|California Wild Tarragon: many uses in cooking|
We featured California wild tarragon (Artemisia dracunculus) as our Plant of the Month (Jan/2018) (http://mother-natures-backyard.blogspot.com/2018/01/plant-of-month-january-california-wild.html). We hope some of you foodies are considering Wild tarragon for your gardens.
To get you inspired, we’d like to share a few recipes featuring California wild tarragon. We’ll begin with some simple, classic suggestions and recipes this month. These are the easiest ways to include the flavor of tarragon in your cuisine. We’ll feature some slightly more unusual tarragon recipes next month.
Tarragon (French or Wild) has a unique flavor that most people either love or can leave. Unlike the savory flavors of thyme, sage and rosemary, tarragon has a sweet and mild nature. It tastes fresh – with a hint of licorice. The flavors of Wild tarragon combine well with a number of other flavors including celery, basil, fennel and others. Among the classical pairings are with the acidy tang of vinegar or citrus.
Fresh or dried tarragon can be added to cooked vegetables, soups or stews. Fresh tarragon is best added near the end of cooking, to keep it flavorful. The essence of tarragon combines well with the buttery flavor and texture of fats. If you want to savor the flavor of tarragon, pair it with salt to create a rub or finishing salt for beef, pork, poultry, fish or shellfish. Tarragon adds a light, fresh element to lift the flavors of fatty foods. Another simple way to feature the flavor of tarragon is with a simple tarragon butter.
Tarragon vinegar is easy to make and very versatile. It can be used in many ways – from marinades to sauces and beyond. It’s a staple of French and Italian cuisine - you may have a favorite family recipe that uses tarragon vinegar. Below are two simple recipes for you to try.
½ cup unsalted butter
1 ½ tsp. lemon juice
1 Tbsp. dried or 2 Tbsp. to ¼ cup fresh tarragon leaves (cut finely if using fresh)
1 to 2 Tbsp. finely chopped fresh green onions or chives (optional)Salt and pepper to taste
Soften butter to room temperature. Cream the butter in an electric mixer, food processor or by hand. Add the lemon juice, tarragon and onions and blend well. Season to taste with salt and pepper. Chill at least 1 hour in refrigerator before serving. If desired, you can shape the butter into a log when partly chilled. The butter than then be cut into ‘pats’ when fully chilled.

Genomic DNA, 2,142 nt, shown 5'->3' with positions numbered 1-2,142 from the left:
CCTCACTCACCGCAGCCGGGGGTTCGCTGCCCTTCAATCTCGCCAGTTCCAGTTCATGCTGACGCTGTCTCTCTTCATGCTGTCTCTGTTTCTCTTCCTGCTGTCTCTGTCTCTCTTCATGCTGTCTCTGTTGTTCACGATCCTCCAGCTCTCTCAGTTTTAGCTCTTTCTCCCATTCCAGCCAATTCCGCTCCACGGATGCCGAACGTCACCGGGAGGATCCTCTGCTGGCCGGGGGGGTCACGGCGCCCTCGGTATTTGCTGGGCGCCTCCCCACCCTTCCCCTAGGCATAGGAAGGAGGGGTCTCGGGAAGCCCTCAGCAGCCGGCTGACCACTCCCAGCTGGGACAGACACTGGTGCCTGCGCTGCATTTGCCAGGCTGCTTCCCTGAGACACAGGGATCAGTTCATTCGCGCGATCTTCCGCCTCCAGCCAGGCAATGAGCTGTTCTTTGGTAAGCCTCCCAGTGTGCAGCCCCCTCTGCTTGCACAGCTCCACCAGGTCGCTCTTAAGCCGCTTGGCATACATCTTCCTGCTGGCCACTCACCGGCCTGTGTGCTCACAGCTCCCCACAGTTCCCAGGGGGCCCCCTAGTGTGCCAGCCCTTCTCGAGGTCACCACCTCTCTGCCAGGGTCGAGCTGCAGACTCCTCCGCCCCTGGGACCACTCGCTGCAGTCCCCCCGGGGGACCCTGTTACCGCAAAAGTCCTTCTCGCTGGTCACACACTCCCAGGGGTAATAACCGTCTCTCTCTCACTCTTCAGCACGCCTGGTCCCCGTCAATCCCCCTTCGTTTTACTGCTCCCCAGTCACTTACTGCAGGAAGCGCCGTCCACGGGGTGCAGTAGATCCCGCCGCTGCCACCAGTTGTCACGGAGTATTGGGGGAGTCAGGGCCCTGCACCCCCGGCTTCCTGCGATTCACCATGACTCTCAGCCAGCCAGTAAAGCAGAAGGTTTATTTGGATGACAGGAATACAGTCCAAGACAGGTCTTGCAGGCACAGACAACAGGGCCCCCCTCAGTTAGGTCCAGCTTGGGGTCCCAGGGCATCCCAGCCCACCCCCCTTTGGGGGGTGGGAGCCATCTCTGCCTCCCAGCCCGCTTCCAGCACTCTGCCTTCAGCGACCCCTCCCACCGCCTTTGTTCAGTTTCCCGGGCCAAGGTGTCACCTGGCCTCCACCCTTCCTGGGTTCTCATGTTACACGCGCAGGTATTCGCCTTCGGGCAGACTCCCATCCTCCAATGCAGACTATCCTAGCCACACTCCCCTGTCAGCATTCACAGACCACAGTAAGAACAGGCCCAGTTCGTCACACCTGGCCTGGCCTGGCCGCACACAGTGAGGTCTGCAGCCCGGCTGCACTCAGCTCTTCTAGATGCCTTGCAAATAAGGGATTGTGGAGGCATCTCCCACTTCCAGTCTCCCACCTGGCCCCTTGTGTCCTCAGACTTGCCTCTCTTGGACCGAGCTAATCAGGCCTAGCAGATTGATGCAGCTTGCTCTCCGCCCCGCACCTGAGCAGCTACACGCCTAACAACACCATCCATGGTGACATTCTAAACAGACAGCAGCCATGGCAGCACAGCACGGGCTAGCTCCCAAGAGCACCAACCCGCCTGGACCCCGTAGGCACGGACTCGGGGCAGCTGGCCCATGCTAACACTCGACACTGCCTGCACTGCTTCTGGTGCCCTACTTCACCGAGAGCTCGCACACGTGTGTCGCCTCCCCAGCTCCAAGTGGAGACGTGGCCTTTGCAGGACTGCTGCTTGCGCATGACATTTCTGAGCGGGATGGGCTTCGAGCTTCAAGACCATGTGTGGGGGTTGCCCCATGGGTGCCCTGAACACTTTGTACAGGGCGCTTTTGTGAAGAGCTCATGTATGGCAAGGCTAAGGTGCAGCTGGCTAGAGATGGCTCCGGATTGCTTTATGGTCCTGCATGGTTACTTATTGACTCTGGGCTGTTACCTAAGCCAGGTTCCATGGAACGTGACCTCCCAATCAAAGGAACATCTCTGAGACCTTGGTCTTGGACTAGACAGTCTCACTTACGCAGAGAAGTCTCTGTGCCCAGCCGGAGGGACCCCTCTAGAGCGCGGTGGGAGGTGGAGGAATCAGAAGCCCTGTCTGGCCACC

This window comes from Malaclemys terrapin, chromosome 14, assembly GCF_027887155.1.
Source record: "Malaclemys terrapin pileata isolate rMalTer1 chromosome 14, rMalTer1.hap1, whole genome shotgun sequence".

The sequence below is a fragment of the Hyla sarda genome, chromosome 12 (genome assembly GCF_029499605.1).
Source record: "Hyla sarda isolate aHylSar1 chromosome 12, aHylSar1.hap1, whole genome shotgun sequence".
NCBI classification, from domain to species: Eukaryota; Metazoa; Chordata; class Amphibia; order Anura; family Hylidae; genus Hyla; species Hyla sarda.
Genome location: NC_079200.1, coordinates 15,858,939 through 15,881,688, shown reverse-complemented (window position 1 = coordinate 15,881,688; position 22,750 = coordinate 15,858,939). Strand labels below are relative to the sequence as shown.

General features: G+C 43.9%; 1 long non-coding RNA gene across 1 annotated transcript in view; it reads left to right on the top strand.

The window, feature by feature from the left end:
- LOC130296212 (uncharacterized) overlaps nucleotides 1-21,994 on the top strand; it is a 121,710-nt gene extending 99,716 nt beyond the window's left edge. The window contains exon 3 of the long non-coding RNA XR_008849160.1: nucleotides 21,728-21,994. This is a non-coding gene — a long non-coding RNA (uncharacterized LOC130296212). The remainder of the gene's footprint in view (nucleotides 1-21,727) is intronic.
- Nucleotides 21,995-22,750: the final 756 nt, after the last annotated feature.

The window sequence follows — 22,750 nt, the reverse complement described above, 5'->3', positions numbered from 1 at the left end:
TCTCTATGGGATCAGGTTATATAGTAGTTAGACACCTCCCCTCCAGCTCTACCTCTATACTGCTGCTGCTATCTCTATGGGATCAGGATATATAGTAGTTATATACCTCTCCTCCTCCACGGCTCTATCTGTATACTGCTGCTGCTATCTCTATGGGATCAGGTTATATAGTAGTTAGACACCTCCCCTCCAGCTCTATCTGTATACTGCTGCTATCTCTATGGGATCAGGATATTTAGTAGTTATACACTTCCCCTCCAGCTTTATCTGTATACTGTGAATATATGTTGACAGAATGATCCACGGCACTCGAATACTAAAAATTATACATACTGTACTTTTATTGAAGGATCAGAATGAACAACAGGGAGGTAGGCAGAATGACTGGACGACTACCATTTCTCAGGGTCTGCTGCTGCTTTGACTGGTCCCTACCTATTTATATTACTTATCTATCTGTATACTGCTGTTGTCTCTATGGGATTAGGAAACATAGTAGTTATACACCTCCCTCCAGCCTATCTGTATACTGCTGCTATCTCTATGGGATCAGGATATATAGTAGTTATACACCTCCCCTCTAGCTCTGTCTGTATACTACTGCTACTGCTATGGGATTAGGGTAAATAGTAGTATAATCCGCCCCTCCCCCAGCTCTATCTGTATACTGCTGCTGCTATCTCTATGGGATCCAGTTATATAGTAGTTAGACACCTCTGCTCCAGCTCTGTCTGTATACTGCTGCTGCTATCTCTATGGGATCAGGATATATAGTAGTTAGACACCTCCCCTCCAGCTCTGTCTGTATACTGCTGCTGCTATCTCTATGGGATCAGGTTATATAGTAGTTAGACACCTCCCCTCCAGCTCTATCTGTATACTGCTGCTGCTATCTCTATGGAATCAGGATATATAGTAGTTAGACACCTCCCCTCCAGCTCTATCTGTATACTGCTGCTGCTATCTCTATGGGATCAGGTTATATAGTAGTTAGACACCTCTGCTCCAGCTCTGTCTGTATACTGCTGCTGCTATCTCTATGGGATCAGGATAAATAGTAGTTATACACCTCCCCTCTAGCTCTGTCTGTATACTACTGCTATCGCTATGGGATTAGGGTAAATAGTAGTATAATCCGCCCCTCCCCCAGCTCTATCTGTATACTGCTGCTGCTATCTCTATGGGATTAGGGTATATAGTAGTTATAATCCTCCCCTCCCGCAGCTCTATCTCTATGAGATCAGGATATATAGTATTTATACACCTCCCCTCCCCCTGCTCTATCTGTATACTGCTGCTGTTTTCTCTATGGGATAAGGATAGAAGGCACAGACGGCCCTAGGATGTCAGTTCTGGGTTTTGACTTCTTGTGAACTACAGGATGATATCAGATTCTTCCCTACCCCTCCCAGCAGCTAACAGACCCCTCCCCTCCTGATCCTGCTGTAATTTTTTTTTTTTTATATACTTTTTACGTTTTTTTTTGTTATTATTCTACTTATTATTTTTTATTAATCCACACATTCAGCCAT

Tarragon butter tastes yummy on grilled meats, chicken, fish and seafood. It adds a sophisticated touch to potatoes, baked squash and other vegetables, from green beans to cooked root vegetables. It’s also heavenly on toasted bread or rolls.
You can play around with the flavors, adding other fresh herbs and spices you like including parsley, garlic, mustard, cayenne or dill. You can also substitute lemon, orange or tangerine zest for the lemon juice.
|Tarragon vinegar is used in French, Italian and other cuisines|
Making Tarragon vinegar is very easy. But you might want to review our posting on Flavored Vinegars before you make your first batch: http://mother-natures-backyard.blogspot.com/2014/01/california-gourmet-making-flavored.html. The best method for making Tarragon Vinegar is the hot-infused vinegar method, below.
1 cup fresh tarragon sprigs
2 cups white wine or apple cider vinegar
Fresh sprigs of tarragon (optional)
Wash and sterilize a glass jar with a lid (to sterilize, wash the jar, then cover with boiling water in a pot until ready to fill). The jar should be at least 16 oz. or greater capacity to accommodate herbs and vinegar. Heat the vinegar to just below boiling (in a non-reactive pot on the stove or in the microwave). Wash the tarragon sprigs in cool water; pat dry. Bruise the tarragon with the back of a heavy knife or mallet. Place tarragon in the sterilized jar.
Using a funnel, pour hot vinegar over the tarragon, making sure that tarragon is completely covered. Let cool to lukewarm; place a layer of cling wrap over the top of the jar before sealing with a plastic or metal lid. Place in a cool place, out of direct sunlight, for one week. Swirl the mixture every other day or so, to allow the flavors to develop.Wash and sterilize another glass jar(s) with capacity to hold 2 cups of vinegar. Remove the lid from infusion jar. Strain out the tarragon sprigs using a sieve or colander lined with several layers of cheese cloth. If there are still small pieces in the vinegar, you can strain the vinegar through a paper coffee filter to remove them.
Pour finished vinegar into sterilized jars. If desired, place an addition sprig of tarragon in the jar before sealing (note: this is just for aesthetics – particularly if you’re giving the vinegar as a gift). Seal jar(s) as above. Store for several months in the refrigerator.
Use Tarragon Vinegar in your favorite vinaigrette, mayonnaise or sauce recipe. It also makes a nice marinade for meats, fish or vegetables – or drizzled on sandwich fillings. You can also use it as marinade or sauce for fresh sliced strawberries, fruit pies or other desserts using fresh fruits.
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